America’s Cup dispute set for court
The Bermuda Environmental Sustainability Taskforce will go to court to challenge plans to develop the South Basin in preparation for the America’s Cup.
BEST maintains it is fully behind the 2017 sporting spectacle and that the group had tried to fulfil its obligations with minimum disruption to the event.
But chairman Stuart Hayward said it would be “negligent” for the group not to act against aspects of the development, which he said violated standards of best practice.
“We have met several times with ACBDA head Mike Winfield and or members of his team and have jointly attempted to reach resolution on those portions of the application that directly affect the America’s Cup organisation,” Mr Hayward said. “Unfortunately those attempts were not successful.”
BEST claims that environmental impact studies conducted for the 11-acre landfill and development of the South Basin are inadequate and flawed.
Mr Hayward said: “At the heart of the dispute is the Environmental Impact Study (EIS) conducted for the project that was found to be critically flawed, so much so that ACBDA sponsored an emergency addendum EIS just a few days before the application was to be vetted.
“However, this emergency EIS categorically only covered the landfill, a mere one third of the project’s components.
“The interim uses of the landfill — to house the America’s Cup event village until AC35 departs — and the end-uses of the landfill — a commercial boatyard, consolidate Marine and Ports operations and a marina for luxury yachts — were categorically not covered by the emergency addendum EIS and inadequately covered by the original EIS.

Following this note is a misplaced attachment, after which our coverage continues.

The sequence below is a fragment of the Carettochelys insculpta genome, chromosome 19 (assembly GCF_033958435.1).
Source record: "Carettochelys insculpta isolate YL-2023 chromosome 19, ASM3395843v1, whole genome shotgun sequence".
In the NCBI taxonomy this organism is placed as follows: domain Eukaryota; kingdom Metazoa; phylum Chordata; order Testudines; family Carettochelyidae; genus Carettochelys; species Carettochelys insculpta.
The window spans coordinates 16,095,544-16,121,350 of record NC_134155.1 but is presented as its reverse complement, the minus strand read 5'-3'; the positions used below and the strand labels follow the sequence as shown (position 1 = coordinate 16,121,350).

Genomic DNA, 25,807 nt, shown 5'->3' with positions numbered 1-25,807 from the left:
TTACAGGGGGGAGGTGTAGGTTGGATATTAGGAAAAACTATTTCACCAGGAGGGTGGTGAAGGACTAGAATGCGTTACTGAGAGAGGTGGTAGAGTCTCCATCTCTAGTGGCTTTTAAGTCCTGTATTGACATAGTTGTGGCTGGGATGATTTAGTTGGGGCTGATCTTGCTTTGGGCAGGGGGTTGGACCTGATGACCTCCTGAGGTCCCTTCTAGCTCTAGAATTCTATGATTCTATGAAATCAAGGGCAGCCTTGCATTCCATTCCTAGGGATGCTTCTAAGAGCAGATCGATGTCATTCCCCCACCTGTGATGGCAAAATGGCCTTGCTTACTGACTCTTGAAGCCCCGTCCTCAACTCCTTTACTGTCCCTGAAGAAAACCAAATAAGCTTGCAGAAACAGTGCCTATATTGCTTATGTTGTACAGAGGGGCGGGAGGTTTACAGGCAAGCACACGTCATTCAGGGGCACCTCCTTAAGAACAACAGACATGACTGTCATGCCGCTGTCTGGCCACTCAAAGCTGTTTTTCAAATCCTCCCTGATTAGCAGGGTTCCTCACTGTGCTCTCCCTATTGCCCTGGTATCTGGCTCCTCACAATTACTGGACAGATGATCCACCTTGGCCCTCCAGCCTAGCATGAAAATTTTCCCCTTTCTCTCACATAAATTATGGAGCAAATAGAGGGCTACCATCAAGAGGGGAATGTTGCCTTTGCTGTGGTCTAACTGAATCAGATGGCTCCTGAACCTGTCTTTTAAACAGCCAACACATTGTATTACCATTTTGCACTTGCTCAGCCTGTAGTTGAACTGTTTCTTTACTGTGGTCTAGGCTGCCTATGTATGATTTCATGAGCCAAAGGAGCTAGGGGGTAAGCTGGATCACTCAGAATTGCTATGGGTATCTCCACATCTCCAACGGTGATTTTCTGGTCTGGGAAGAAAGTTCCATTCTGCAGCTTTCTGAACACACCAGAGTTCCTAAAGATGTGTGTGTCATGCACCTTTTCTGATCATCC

“That state of affairs is unacceptable.”
BEST had previously appealed against the decision of the Development Applications Board (DAB) to grant approval for the proposed reclamation on the Dockyard site.
Planning inspector Mark Hornell recommended that the DAB’s original decision should be upheld and this was then approved by Michael Fahy, the Minister of Home Affairs.
Mr Hornell stated: “The Board’s decision to approve the filling of 11.1 acres of South Basin and the end-uses, even if not made clear in either the Board report or the minutes, is moot: the decision was already made by virtue of Parliament’s approval of July 18, 2014, under the Land Reclamation Act 1964.”
BEST has called on the public to back its challenge and said there was still time for a proper and full assessment of proposed end uses of the landfilled site.
Mr Hayward said: “The interim- use as the event village for AC35 also needs some level of assessment for all that will be required to accommodate the transport, entertainment and waste of the anticipated throngs of people who will be wooed to use the space to enjoy the AC35 activities.
“AC34 held in San Francisco in 2012 proceeded under the banner of several environmental oversight regimes. Does Bermuda deserve any less? We think not. AC34 prides itself as the first carbon-free America’s Cup.
“Should the America’s Cup environmental reputation be tarnished because Bermuda won’t do its due diligence? We should hope not.
“We invite the Government to show the AC35 sponsors and participants that we care no less about Bermuda than the city managers cared about San Francisco for AC34.
“We encourage the sailors and managers of AC35 to intervene if necessary to ensure that their legacy reputation in Bermuda equals or surpasses what they achieved in San Francisco.
“Further, as it relates to both the interim and end-uses for this new landfilled area, we urge the Bermuda public to insist that existing protections for our environment be upheld, not sidestepped.”
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